For any railway system, the signalling and control components are an integral part that determines the safety and reliability performance of train movements and service. The fundamental requirement of a railway signalling system is to ensure a train movement can be completed safely, whilst running as many trains as possible for optimal performance. For the Elizabeth line, the engineering of this system is even more challenging given it is scheduled to run 24 trains per hour in the central section of the line, connecting a communications-based train control (CBTC) system in the central section with existing train control and protection systems (European Train Control System (ETCS), TPWS/AWS) on the eastern and western ends of the line. With an ambitious engineering vision, safety and reliability is paramount -- and we must ensure that the journey time and overall travel experience for people is as enjoyable as possible.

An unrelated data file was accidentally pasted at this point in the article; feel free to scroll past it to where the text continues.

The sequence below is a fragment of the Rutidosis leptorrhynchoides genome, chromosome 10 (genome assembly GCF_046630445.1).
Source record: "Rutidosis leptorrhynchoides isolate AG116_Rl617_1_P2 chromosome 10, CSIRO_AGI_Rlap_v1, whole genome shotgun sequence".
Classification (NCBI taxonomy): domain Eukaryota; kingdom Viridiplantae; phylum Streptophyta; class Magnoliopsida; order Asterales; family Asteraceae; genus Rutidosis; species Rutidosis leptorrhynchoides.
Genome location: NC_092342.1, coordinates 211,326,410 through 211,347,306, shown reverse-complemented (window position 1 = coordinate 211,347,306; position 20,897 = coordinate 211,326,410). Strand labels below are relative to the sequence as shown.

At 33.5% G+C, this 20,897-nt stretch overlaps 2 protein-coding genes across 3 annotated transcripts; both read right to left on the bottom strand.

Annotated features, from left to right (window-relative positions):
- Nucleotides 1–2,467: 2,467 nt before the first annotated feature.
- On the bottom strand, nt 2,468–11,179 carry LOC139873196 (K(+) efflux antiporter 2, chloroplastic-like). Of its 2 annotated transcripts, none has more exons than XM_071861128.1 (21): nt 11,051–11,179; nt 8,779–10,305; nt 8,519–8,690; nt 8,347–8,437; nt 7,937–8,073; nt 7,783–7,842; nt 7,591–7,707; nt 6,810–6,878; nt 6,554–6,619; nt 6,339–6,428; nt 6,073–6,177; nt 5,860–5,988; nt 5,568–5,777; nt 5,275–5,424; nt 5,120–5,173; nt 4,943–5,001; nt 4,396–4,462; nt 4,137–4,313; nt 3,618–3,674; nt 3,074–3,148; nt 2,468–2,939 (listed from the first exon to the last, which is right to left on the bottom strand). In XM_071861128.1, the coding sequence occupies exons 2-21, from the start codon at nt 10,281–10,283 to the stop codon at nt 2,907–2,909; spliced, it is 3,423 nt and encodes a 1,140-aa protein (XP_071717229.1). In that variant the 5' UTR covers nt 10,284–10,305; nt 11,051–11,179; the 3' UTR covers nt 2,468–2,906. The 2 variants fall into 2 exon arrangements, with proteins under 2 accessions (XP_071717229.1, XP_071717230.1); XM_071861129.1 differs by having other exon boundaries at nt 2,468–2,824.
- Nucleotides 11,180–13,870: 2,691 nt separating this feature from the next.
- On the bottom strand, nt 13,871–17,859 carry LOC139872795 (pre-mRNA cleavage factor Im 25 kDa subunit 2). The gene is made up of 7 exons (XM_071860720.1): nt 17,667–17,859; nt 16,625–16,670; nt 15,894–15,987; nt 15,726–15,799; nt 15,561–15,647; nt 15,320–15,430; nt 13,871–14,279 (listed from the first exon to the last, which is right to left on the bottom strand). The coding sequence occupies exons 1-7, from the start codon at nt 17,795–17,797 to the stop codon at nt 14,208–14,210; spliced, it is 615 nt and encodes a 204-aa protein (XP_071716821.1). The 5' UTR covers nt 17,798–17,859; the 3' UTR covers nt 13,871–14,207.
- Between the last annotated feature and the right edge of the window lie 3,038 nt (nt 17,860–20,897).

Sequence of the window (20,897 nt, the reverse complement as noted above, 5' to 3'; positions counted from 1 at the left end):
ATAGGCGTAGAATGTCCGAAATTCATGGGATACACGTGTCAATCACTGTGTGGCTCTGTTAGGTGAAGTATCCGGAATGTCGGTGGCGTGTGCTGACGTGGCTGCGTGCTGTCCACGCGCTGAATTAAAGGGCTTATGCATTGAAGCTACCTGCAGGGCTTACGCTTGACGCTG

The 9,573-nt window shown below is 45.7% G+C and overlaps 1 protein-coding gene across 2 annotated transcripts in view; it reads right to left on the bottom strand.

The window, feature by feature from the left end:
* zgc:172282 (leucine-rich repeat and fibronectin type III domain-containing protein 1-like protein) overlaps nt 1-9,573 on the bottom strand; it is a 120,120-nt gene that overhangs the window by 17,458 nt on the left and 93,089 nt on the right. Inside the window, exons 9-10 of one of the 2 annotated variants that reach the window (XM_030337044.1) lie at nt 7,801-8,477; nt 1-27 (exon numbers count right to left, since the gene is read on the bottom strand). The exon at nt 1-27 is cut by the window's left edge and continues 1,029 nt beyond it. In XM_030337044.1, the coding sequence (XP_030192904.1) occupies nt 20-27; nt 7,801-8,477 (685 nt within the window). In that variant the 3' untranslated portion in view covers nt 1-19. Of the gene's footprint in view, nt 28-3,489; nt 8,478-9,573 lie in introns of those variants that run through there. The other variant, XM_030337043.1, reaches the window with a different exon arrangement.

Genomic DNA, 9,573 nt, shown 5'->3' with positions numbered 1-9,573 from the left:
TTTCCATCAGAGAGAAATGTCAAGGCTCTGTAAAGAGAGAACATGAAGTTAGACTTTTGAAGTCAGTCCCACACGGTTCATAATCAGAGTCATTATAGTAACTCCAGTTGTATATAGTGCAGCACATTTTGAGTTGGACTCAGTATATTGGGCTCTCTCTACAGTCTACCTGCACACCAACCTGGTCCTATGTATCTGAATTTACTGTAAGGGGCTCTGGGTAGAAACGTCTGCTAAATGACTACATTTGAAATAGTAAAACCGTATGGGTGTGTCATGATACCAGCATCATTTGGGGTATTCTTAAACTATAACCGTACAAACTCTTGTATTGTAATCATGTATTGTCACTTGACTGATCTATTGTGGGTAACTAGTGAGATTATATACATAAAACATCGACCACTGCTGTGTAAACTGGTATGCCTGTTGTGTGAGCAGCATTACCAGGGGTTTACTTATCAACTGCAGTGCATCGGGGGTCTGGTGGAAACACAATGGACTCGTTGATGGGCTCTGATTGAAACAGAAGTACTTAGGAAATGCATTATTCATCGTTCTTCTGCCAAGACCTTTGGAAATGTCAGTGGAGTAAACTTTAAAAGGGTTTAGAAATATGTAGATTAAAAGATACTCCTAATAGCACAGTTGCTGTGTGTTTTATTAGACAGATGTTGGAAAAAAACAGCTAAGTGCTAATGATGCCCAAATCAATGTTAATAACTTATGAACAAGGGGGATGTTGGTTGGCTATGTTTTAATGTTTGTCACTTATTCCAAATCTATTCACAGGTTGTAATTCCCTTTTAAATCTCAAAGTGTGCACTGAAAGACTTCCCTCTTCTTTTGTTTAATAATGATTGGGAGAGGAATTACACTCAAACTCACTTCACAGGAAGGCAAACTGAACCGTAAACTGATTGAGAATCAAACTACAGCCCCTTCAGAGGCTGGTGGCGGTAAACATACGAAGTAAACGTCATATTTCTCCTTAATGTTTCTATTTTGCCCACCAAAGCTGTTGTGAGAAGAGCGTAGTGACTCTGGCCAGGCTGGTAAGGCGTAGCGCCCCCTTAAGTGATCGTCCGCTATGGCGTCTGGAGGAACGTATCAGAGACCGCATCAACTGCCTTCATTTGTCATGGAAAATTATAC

Due to the scale of integration required for the system interfaces, it is imperative that safety and reliability was assured at each testing and trial operational phase. This involved safety reviews with various stakeholders, as well as management, and close out of implemented safety systems and actions to ensure that the signalling and control system was adequately designed for safe and reliable operation.

Another core element to ensuring the reliability and safety of the Elizabeth Line is tracking, root cause analysis and resolution of any issues reported on site. Since the entire railway is essentially a system of systems, it is imperative that the signalling system is integrated with all other systems such as train system, communications, platform screen doors and tunnel ventilation systems. To ensure all systems operated flawlessly together, a large team of safety and reliability engineers collaborated with other engineers, project managers, installation and site teams and other system contractors.